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IBM investing in AI training to address technology skills gap

IBM technical community leader Satish Babu

IBM technical community leader Satish Babu

Photo by Creamer Media

29th February 2024

By: Darren Parker

Creamer Media Contributing Editor Online

     

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To address the impending skills shortage in the artificial intelligence (AI) and automation space, technology company IBM has launched initiatives to train two-million learners globally, focusing on underrepresented communities, in AI over the next three years.

This follows on the back of research from IBM’s Institute for Business Value (IBV), which has found that executives estimate about 40% of their workforce will need to reskill over the next three years owing to the rise of AI and automation.

The upskilling programme will be achieved by collaborating with key university partners to deliver AI training and generative AI coursework through IBM SkillsBuild, which offers access to AI education and in-demand technical roles.

Speaking at IBM South Africa’s headquarters, in Johannesburg, on February 29, technical community leader Satish Babu said the growing demand for automation in various sectors had underscored the pressing need to address the skills gap and equip the local workforce with the requisite capabilities.

“Currently, IBM is working with universities and nonprofit organisations that are involved in upskilling young people and workforce development programmes across South Africa and the rest of Africa,” IBM South Africa country GM and technology leader Ria Pinto told Engineering News.

As such, IBM’s free education programme, IBM SkillsBuild, enables learners globally to benefit from AI education developed by IBM experts. The IBM SkillsBuild courses are designed to build on each other, allowing learners to deepen their understanding as they progress.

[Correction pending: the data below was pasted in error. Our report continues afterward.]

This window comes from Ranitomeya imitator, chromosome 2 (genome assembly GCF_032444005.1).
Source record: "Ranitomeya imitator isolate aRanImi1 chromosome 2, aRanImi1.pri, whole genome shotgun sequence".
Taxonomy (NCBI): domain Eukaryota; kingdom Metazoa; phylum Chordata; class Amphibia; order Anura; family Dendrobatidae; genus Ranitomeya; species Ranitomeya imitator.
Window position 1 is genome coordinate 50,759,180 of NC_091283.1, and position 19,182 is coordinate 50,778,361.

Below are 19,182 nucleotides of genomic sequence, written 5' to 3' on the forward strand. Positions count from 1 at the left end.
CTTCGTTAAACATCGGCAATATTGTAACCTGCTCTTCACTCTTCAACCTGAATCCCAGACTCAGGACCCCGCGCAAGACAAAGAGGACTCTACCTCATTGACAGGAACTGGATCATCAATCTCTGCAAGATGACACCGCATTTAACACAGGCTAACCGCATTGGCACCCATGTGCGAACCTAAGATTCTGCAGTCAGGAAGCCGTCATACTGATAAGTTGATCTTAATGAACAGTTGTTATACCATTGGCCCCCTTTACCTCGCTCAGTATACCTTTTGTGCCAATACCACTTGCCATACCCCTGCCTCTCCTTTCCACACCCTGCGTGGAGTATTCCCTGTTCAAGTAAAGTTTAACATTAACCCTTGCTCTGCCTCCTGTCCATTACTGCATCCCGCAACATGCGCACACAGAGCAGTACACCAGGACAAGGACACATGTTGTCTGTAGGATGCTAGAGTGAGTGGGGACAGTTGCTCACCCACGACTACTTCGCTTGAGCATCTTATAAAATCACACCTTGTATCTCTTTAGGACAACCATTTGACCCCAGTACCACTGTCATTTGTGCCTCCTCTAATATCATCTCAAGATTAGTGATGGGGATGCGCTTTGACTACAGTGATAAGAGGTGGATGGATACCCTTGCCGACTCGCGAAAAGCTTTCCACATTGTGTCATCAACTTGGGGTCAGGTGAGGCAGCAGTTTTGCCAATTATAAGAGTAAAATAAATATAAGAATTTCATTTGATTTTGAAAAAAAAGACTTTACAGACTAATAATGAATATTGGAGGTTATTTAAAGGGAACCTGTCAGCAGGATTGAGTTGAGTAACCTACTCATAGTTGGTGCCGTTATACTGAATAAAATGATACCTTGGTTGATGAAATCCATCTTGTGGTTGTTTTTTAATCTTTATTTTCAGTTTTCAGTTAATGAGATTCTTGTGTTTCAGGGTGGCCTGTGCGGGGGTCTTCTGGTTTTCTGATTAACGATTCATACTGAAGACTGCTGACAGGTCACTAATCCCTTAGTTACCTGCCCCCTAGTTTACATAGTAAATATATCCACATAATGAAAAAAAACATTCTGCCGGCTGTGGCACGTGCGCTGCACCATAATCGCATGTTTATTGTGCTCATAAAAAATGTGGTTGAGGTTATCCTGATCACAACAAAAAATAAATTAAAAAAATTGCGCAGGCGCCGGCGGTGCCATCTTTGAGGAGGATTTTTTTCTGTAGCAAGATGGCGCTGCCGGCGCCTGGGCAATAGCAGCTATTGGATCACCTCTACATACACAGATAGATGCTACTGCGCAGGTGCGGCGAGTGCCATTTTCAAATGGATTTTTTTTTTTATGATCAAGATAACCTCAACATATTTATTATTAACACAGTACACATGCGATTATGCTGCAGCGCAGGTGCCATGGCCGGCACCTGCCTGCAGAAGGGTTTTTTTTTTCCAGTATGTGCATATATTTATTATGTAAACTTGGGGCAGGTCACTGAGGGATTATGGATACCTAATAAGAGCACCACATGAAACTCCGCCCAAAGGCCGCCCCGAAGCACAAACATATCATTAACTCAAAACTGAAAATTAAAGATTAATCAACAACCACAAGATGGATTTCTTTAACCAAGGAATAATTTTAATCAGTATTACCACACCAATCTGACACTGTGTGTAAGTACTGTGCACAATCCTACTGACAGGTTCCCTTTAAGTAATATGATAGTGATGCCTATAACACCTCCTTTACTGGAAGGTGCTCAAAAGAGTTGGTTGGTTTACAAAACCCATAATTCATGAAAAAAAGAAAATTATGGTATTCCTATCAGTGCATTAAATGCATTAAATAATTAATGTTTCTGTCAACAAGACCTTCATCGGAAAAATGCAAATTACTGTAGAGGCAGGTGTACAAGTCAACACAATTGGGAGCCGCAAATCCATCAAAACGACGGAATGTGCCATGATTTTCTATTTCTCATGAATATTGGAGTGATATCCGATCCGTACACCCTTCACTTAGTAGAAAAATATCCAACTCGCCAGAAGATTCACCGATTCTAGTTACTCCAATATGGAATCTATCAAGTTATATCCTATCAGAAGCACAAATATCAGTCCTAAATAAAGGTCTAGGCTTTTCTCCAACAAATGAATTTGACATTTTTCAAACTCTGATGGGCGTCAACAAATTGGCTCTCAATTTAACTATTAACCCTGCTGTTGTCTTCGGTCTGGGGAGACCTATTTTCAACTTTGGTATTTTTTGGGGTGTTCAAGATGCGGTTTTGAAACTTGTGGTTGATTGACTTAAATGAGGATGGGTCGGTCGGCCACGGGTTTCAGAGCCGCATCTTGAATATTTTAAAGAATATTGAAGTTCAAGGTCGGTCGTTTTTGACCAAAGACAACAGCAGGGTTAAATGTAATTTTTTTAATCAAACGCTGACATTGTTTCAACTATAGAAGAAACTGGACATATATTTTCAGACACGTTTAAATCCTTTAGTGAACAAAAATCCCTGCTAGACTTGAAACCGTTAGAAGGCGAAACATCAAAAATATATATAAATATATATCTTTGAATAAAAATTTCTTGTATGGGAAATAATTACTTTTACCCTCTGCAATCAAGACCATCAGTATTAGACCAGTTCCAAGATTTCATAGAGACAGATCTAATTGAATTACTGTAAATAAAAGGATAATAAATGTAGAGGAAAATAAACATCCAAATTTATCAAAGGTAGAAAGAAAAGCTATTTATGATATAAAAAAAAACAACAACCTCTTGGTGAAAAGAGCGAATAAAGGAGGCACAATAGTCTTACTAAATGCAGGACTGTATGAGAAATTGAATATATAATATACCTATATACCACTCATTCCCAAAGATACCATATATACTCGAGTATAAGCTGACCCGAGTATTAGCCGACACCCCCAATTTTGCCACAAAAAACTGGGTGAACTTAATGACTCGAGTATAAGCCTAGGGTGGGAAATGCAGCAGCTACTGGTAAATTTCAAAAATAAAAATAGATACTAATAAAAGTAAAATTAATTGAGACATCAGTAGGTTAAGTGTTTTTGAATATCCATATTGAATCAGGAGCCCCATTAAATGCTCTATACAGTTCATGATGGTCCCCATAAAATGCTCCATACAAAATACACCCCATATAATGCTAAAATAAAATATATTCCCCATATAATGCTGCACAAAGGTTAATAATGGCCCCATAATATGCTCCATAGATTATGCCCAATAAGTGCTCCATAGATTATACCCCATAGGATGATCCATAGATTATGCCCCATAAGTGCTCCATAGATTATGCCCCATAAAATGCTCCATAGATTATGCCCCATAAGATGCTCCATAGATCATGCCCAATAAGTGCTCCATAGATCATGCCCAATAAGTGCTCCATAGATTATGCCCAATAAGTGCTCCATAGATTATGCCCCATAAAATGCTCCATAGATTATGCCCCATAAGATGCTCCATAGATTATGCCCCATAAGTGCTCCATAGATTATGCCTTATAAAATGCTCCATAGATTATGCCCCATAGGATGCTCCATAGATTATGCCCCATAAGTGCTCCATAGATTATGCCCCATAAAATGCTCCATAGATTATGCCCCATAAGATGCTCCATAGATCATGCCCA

The core, entry-level learning plan is focused on AI fundamentals and is comprised of six courses that require about ten hours to complete. It introduces learners to the history of AI and explores the ways that AI makes predictions, understands language and images, and learns using deep learning, neural networks that attempt to simulate the human brain.

IBM has also introduced a new generative AI roadmap that includes new coursework on prompt-writing, getting started with machine learning, improving customer service with AI, and generative AI in action. IBM SkillsBuild also includes coursework on AI ethics. All the courses are designed to be interactive.

Upon course completion, learners earn IBM-branded digital credentials that are recognised by potential employers.

“With the benefits of the fourth industrial revolution becoming more apparent, AI skills are increasingly being considered in Africa, with growing interest and investment in the field. However, the widening talent gap, data challenges, and ethical considerations are hurdles that need to be surmounted for the continent to fully harness the transformative power of AI and drive innovation tailored to its unique needs, objectives, and opportunities."

"Overcoming these roadblocks will require strategic collaborations and initiatives, which is why we are . . . extending AI education to underrepresented countries in a bid to drive more AI adoption and reduce the skills shortage," IBM Middle East and Africa corporate social responsibility leader John Matogo explained.

Pinto added that AI was poised to drive profound transformation across all industries and throughout society.